``Dr. Richter's anchor pain expeller,'' advertised as an ``excellent'' remedy for backache, rheumatism and neuralia, ``was probably turpentine,'' said Mr. Moses.

By rubbing the liniment onto the skin, the remedy succeeded in irritating the skin, which caused blood to flow to the affected area -- which in turn increased oxygen flow into the surrounding tissue, thereby ``rejuvenating'' the area, he explained.

Turn-of-the-century patent medicine ads were often based on testimonials by ``satisfied'' customers.

The Rev. Enoch Hill, pastor of the M.E. Church of Grand Junction, Iowa, was so satisfied with ``Dr. Williams' Pink Pills for Pale People'' that he endorsed the product by lending his testimonial and portrait to a 1900 advertisement.

In the ad, Rev. Hill affirmed that the product gave him energy and relieved his chronic head pain.

``I had taken two or three doses of the pills when I found that they were helping me,'' his testimonial reads. ``I am glad to offer this public recommendation of `Dr. Williams' Pink Pills for Pale People' in the interest of suffering humanity.''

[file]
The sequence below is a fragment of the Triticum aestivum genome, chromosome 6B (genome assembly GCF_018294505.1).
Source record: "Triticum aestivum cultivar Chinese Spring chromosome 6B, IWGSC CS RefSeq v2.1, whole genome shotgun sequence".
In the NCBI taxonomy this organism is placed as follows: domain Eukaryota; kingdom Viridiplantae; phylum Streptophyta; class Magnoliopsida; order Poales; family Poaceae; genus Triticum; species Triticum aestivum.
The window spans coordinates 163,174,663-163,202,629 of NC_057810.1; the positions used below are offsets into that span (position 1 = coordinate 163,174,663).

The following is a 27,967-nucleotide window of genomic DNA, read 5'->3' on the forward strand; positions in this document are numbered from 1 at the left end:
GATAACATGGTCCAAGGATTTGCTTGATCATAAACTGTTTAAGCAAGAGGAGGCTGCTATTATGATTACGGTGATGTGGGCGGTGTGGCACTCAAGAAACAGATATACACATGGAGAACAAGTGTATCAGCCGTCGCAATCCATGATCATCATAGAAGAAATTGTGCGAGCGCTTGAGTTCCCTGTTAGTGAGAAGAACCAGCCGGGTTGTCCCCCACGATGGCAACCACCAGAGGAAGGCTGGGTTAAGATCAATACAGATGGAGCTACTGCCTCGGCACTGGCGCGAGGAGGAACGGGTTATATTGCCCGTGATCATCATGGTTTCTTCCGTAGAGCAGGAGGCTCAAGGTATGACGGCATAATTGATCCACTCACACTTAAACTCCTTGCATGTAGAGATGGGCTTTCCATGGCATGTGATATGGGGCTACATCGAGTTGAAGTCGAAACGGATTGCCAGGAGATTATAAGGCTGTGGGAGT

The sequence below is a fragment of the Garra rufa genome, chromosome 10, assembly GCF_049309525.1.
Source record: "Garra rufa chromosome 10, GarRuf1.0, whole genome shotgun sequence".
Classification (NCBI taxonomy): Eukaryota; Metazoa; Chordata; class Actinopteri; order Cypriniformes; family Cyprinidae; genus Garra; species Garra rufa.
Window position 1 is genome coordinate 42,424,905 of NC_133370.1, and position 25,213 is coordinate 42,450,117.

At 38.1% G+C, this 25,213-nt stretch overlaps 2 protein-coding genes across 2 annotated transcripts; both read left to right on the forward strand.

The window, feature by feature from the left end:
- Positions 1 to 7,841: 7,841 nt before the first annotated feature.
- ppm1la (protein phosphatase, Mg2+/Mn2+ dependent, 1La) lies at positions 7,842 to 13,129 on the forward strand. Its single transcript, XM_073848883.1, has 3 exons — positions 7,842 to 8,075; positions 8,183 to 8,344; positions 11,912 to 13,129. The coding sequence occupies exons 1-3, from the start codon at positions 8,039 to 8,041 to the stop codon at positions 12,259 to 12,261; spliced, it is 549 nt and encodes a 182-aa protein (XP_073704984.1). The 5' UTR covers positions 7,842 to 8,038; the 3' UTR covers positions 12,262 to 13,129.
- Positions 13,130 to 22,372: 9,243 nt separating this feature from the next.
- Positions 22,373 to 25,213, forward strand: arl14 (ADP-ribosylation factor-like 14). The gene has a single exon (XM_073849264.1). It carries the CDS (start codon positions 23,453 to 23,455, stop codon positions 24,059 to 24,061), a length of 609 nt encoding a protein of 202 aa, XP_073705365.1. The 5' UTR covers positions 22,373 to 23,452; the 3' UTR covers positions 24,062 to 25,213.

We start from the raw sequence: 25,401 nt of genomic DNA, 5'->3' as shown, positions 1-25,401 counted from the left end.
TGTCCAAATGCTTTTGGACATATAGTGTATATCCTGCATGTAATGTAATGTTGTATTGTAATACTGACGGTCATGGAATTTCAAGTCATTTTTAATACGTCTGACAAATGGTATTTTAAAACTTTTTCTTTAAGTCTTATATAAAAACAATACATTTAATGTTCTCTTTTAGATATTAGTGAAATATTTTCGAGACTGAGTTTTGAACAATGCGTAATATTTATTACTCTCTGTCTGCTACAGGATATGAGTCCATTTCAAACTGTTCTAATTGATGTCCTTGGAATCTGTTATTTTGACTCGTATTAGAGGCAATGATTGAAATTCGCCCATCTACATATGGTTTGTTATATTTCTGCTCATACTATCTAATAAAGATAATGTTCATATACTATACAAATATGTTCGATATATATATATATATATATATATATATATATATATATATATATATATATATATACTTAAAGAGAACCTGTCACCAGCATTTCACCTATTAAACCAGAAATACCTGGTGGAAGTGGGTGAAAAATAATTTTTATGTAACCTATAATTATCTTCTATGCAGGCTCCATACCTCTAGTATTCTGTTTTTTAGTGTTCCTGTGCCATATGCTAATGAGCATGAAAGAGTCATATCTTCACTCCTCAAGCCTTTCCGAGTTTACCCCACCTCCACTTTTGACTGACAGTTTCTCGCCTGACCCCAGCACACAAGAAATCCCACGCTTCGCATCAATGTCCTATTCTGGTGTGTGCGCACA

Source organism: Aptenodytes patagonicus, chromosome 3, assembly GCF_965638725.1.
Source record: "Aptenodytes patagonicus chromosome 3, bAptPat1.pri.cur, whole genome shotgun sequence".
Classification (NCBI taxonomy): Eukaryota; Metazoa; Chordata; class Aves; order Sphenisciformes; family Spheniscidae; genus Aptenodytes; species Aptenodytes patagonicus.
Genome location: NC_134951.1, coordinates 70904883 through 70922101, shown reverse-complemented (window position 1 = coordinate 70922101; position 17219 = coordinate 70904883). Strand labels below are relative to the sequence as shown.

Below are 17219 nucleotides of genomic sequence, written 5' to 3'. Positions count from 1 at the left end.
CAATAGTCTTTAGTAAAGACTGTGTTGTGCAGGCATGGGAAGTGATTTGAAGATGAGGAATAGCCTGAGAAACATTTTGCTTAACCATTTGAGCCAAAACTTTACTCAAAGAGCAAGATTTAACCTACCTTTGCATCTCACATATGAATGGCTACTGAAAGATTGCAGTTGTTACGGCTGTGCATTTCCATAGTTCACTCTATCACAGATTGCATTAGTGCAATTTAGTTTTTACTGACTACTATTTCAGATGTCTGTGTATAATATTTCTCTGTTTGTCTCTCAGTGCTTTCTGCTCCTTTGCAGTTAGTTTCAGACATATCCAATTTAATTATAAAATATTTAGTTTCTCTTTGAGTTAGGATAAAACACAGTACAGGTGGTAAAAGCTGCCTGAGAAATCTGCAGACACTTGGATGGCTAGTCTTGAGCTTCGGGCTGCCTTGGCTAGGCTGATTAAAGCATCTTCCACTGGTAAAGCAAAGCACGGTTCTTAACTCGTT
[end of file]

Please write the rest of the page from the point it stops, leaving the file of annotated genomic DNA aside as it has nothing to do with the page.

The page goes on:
In another ad, Mrs. W.P. Valentine tells of happy results gained by taking ``Lydia E. Pinkham's Vegetable Compound,'' a medicine that claimed to ``calm the nerves and wretchedness of women.''

A 1900 excerpt from Mrs. Valentine's testimonial reads: ``Before I had taken half a bottle of your medicine, I found myself improving. I continued to use until I had taken four bottles.|.|.I am like a new person.''

Mr. Moses said that many of the plant and vegetable substances used in olden pharmaceutical remedies are found in modern medicines.

``They were on the right track,'' said Mr. Moses. The ads were ``genuine, but a little ahead of their time. They couldn't really I.D. what was working.''

Today, drug ingredients are isolated and refined in order to give consumers the proper mix of ``this'' and ``that'' necessary to their ailments, he said.

As early as 1821, a group attempted to begin the standardization of the practice of pharmacy in this country. It wasn't until 1906, when the Federal Food and Drugs Act was enacted prohibiting the sale and manufacture of adulterated food and drugs, that efforts became widespread.

``They were trying to protect the public from getting combinations of drugs that fail to treat an ailment adequately,'' Mr. Moses said. ``Or that would give them more drug than they need, which was totally unintended for the purpose that they needed it for.''

More and more, modern medicine is evolving toward leaving the diagnoses of disease up to the doctors, and putting the decisions about drug treatments into the hands of the pharmacists, Mr. Moses said.

``It is a long way away,'' he said. ``I probably won't see it in my life time, but it is coming.''

He added that right now, scientists are prowling the Amazon for new plants to use in medicines.

``Probably 90 percent of new drug entities are out there,'' he said. ``We just haven't found them yet.''

Copyright 1999, Moline Dispatch Publishing Co.